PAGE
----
Comedian Eric Sykes dies aged 89


Sykes started his career as a scriptwriter before moving in front of the camera

Related Stories

Eric Sykes, one of Britain's best-loved comedy actors and writers, has died at the age of 89, his manager has said.

"Eric Sykes, 89, star of TV, stage and films, died peacefully this morning after a short illness," said Norma Farnes. "His family were with him."

Sykes found fame in a series of TV sitcoms from the 1950s, including Sykes And A... alongside Hattie Jacques.

Sir Bruce Forsyth paid tribute to the star, calling him "one of the greats of comedy in this country".

"He was universally loved here," the entertainer continued. "He was just one of the funniest men ever."

Comedian Stephen Fry wrote on Twitter: "Oh no! Eric Sykes gone? An adorable, brilliant, modest, hilarious, innovative and irreplaceable comic master. Farewell, dear, dear man."

League of Gentlemen star Mark Gatiss said: "The wonderful Eric Sykes has left us. A giant of comedy and a gentleman - funny to his very core. RIP."

Comic Robin Ince paid tribute to "the last link to many of the most important early post war comedians" and "a great entertainer".

Watch a clip of Eric Sykes in 'Sykes and a holiday' from 1960

Born in Oldham, Sykes started his career writing radio material for comedians including Frankie Howerd, Tony Hancock and The Goon Show.

He stepped into the spotlight with his own TV shows including Dress Rehearsal in 1956, Sykes And A... in 1960 and a follow-up, simply titled Sykes, in 1972.

In the latter two, he and Jacques developed a popular partnership as a bumbling brother and long-suffering sister living at Sebastopol Terrace.

Another of Sykes' best-known productions was in a virtually silent slapstick film called The Plank.

The 1967 short saw him and Tommy Cooper play accident-prone workmen and is regarded as a landmark of visual comedy.

Eric Sykes and Hattie Jacques in 1962 Sykes struck up a popular partnership with Hattie Jacques

Sykes also appeared in the controversial 1969 sitcom Curry and Chips alongside longtime writing partner Spike Milligan, who was blacked up to play an Irish-Pakistani factory worker.

Sykes' television roles dried up after a sitcom set in a golf club, The Nineteenth Hole, made for ITV in 1989. But his career was far from quiet.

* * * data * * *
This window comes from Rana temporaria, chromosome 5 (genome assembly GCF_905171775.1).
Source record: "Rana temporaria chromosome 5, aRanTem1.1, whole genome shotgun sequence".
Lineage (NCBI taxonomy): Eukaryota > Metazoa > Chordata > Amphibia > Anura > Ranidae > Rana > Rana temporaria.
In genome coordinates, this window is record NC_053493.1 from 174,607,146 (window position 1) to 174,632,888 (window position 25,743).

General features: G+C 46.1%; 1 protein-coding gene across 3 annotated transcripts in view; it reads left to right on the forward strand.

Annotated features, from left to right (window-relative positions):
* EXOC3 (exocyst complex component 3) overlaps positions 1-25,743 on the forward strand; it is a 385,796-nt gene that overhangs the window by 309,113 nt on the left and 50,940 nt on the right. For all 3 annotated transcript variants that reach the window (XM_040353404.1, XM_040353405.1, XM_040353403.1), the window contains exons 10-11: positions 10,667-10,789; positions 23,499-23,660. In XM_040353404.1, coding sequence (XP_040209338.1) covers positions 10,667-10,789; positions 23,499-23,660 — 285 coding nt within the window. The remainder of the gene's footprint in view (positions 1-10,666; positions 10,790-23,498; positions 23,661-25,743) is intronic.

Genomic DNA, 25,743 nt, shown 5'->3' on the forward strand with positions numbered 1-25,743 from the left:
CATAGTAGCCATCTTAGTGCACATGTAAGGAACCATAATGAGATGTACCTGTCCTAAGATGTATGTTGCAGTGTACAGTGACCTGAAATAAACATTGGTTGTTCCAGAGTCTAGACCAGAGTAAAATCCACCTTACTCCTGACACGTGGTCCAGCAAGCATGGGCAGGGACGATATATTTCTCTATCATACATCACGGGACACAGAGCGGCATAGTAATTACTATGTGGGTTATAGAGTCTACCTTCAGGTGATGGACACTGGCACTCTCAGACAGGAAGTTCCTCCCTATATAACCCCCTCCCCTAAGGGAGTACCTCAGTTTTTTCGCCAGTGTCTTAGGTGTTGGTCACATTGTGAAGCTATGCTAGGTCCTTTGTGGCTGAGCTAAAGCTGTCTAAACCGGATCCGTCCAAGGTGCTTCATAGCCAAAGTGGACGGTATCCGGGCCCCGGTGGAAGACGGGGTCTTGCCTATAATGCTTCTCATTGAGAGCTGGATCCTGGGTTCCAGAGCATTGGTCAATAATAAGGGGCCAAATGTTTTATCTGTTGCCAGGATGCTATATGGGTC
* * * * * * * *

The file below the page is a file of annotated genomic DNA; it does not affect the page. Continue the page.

He had appeared in a string of supporting roles on the big screen over the years and continued his film work with The Others, alongside Nicole Kidman, and as caretaker Frank Bryce in Harry Potter and the Goblet of Fire.

He also enjoyed renewed acclaim on stage, appearing in plays by the likes of Ray Cooney, Moliere and Alan Bennett.

That came despite struggling with hearing loss for most of his life, as well as gradual eye failure, which left him almost deaf and blind by the 1990s.

Former BBC head of comedy Jon Plowman paid tribute to Sykes as "a warm man, a kind man, a warm family man".

"We won't see his like again," he said. "He was a wonderful improviser.

Eric Sykes in Brainwaves Sykes (left) demonstrated a mass shaving machine in the 1960 TV show Brainwaves

"His genius was both as a scriptwriter but also someone who could do stuff off the cuff. He was classless and funny and warm."

Sykes was made an OBE in 1986 before being elevated to a CBE in 2004.

In 1992, he received lifetime achievement honours from the Writers' Guild and the British Comedy Awards.

Sykes and wife Edith celebrated their 60th wedding anniversary this Valentine's Day. The couple had one son and three daughters.


More on This Story

Related Stories

The BBC is not responsible for the content of external Internet sites


This entry is now closed for comments

Jump to comments pagination
  • rate this

    Comment number 308.

    A genuinely talented person, who never needed to be crude or bad mouth other people in order to get a cheap laugh, today's so called comic need to take note of this sadly missed lovely man. RIP.

  • rate this

    Comment number 293.

    As brilliant a writer as a comedian, never let it be overlooked, Eric was one of the last men standing from the great generation of funny men that we all came to know in the years after the War, thanks to the BBC. The news of Eric's passing just makes me think of everything we've lost from a kinder, saner world. So long, old friend. Keep 'em laughing on the other side!

  • rate this

    Comment number 271.

    I loved his long running series with Hattie. Something uniquely enjoyable about it. Great cast and characters. Timeless too.
    He'll always be remembered.

  • rate this

    Comment number 196.

    I am so sorry to hear about Eric's death. I meet him twice, once when I was 10 and I went to see Sykes being made. He got his really nice secretary (I think her name was Hilary Gagan) to show me around and to meet the cast. The second time was about 10 years ago at La Manga club in Spain. On both occassions he was really nice and kind to me.
    My condolences to his family.

  • rate this

    Comment number 191.

    Eric was a great man. For those of us who grew up with his comic genius, its a great loss. On a personal note my daughter Imogen, then aged three, appeared on stage with Eric at the Yvonne Arnaud Theatre in Guidlford 15 yaers ago. He was very kind to her. A great man. Bless you Eric!


Comments 5 of 11


More Entertainment & Arts stories



BBC © 2014 The BBC is not responsible for the content of external sites. Read more.

This page is best viewed in an up-to-date web browser with style sheets (CSS) enabled. While you will be able to view the content of this page in your current browser, you will not be able to get the full visual experience. Please consider upgrading your browser software or enabling style sheets (CSS) if you are able to do so.